Sunday, February 27, 2011

My New Chair

So I went to my local antique store, Clocktower Antiques of Branford, to find a desk chair for my tying desk - I've been using an old rocking chair that is useless as a tying perch. I didn't find a chair, but I did find a painting from 1994 for just $6,500. I stood there for quite some time bellowing at fellow browsers about its amazing color, resonance and sheer significance, then the shop owner came over and politely asked me to leave. Afterwards I fantasized about picking the thing up and just casually walking out the door with it, waving sincere thanks to Mr Shop Keeper on the way ("Same time next week. Jolly good!") Pete Townsend used to do this in guitar stores - grab one then run for it. But he was younger than I am now. And I had my 6 year old daughter with me. And it's illegal. It was only a fantasy. Honest.

This would go quite nicely over my tying desk. The one without a chair.


Friday, February 25, 2011

In Open Praise of Russell Chatham

If you've read anything on here, you know that "literary critic" was not what I was put on Earth to be. I'd like to leave that to Brayshaw and select other friends who are good writers, but they're just not prolific enough. Anyway, I don't pay much heed to what critics say. They're all at it, after all. But (yep, there she is), I need to get this next post off my chest. Afterward, I promise I'll try to play nice, as the grammatically awkward saying goes. 

What follows is a correspondence following the 1976 (Vol 1, Issue 6) Water Fowl Edition of Gray's Sporting Journal, in which appeared a Russell Chatham story called The Great Duck Misunderstanding. I hope by putting it here I do mild justice to the Journal's original tenor, and pray that I don't come across as a Chatham groupie. Given the next paragraph, the fact that I adore Chatham's writing, named this Blog after one of his books (credit: Brayshaw), and plot daily to divert my progeny's college fund that I may afford but one of his lithographs, I doubt I shall succeed in the latter.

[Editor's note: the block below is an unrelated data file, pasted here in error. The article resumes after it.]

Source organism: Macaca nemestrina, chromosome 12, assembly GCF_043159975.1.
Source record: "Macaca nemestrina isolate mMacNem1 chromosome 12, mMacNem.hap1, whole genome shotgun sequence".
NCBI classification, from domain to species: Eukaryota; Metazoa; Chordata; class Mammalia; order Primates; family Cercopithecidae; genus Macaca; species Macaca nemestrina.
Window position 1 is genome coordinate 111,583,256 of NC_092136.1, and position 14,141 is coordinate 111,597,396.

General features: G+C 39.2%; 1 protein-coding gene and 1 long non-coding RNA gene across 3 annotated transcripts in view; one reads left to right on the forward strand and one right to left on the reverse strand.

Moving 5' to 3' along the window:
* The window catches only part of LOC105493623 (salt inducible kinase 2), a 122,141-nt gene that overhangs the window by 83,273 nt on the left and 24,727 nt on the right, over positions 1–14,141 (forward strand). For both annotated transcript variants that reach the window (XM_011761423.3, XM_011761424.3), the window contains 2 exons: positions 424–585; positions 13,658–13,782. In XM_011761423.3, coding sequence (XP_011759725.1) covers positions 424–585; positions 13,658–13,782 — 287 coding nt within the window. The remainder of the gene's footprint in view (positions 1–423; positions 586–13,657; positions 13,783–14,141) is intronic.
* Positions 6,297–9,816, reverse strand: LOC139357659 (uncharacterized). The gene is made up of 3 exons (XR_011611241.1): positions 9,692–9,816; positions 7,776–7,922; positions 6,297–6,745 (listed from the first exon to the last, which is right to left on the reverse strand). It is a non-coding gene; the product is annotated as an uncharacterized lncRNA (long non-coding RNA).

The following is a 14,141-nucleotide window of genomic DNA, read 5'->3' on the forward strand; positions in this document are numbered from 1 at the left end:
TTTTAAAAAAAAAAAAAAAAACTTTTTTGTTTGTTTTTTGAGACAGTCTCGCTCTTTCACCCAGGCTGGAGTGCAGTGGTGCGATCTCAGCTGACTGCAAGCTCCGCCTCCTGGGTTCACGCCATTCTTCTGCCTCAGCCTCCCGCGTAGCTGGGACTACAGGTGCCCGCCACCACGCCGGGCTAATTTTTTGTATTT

These two letters capture my only true bias in the realm of field sports: that to be narrow, stuffy, closed minded is to deny the reality, the fun, the experience of it all. The response below envisions a sport best enjoyed in the context of whatever else we do, providing wholesome development only where counter-weight exists. It tells of why the pervading market (in '77 as now) for how-to-do-it writing is to opt for journalism over literature (Note: one of these is better than the other). It even has a note on conservation, of striped bass in this case. More, it says something to me about the importance of nurturing excitement in reality rather than keeping the real stuff, the fun stuff (and yes, the cussin) hidden under wraps. Wider implications here, right? In this aspect it is even more relevant today than it was in 1977, and again I hope this isn't off-message to what the author intended.

Many of the invisible people that I pretend to write this to will have read Chatham's book Dark Waters, which contains the story that so shocked some of Gray's readership. Brayshaw gave me the book, so you know who to credit or blame, depending on your point of view. Again remarkably, the book isn't really about fishing and on the face of it, the story, as its title suggests, revolves around cooking duck to perfection, the emotions of grease, wine and men.

I did tell you I'm no critic. But at least now I can play nicely. 


-A Person
South Carolina

   Dear Mr Person,

Wednesday, February 16, 2011

Brayshaw in Running for Gray's Angling Column?

Midcurrent's Marshall Cutchin says “Gray’s editor Jim Babb let us know yesterday about his decision to retire as angling columnist of the magazine after 16 years to pursue more book writing (he’ll remain the editor of Gray’s). That means a rare opportunity for someone to write a regular column for one of outdoor journalism’s brightest showcases.”